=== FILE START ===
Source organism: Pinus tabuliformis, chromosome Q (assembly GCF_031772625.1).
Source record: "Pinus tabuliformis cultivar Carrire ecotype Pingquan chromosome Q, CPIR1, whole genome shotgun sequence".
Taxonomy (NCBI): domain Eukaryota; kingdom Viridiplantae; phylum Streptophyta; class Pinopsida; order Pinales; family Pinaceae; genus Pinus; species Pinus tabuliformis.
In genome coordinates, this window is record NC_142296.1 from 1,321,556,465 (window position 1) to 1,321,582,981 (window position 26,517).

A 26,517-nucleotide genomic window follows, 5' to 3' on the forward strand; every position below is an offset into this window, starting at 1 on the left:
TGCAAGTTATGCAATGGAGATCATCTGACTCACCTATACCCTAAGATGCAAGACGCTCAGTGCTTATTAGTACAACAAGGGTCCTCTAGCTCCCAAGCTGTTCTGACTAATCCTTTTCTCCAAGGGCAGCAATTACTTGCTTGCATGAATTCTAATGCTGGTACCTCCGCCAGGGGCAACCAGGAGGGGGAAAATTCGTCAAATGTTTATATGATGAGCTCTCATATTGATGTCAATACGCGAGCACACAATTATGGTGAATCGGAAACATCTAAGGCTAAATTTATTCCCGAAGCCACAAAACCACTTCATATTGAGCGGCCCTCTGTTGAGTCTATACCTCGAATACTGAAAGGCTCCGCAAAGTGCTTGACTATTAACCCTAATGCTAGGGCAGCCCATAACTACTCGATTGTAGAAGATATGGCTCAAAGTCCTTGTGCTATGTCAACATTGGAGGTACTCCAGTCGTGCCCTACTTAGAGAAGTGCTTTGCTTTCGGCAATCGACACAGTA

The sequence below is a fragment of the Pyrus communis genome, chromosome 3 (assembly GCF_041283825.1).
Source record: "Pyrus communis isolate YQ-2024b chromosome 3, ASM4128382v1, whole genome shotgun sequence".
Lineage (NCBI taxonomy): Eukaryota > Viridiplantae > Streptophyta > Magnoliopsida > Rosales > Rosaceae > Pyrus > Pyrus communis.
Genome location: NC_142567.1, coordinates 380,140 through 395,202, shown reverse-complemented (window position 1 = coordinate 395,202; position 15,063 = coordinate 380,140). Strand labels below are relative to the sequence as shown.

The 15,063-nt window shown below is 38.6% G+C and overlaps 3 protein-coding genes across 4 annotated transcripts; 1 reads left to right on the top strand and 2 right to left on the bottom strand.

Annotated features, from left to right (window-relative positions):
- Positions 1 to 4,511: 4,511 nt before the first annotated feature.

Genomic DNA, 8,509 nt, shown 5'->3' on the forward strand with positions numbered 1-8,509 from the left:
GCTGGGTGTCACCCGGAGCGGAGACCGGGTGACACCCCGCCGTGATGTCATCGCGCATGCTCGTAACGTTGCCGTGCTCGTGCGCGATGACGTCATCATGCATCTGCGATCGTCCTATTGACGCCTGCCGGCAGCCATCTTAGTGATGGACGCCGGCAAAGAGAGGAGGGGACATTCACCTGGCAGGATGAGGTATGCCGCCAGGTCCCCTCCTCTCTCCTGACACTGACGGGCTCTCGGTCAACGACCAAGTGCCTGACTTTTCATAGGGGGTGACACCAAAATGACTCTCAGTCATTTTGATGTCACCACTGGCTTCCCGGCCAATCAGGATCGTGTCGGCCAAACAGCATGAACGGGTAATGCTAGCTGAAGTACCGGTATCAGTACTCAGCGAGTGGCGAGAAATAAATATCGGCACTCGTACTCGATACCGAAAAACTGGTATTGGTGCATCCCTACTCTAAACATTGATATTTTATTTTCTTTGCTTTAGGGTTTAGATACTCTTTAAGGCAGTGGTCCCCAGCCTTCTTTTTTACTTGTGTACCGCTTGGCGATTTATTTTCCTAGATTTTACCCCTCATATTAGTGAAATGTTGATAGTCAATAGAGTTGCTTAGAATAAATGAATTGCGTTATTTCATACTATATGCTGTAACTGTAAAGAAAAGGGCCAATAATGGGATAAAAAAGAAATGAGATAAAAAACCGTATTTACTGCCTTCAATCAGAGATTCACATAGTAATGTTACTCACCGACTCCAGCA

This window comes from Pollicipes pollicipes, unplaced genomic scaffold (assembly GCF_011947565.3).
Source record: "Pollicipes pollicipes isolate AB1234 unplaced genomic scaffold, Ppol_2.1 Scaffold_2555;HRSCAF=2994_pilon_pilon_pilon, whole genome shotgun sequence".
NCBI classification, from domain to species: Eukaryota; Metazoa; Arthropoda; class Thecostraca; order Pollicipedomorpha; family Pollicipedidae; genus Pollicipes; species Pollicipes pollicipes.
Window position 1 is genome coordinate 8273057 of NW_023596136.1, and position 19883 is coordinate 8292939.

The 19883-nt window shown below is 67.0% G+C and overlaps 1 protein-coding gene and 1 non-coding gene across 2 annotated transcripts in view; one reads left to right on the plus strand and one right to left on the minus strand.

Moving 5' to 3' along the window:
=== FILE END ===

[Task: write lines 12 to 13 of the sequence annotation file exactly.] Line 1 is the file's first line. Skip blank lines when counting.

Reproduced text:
Annotated features, from left to right (window-relative positions):
- Positions 1 to 4,511: 4,511 nt before the first annotated feature.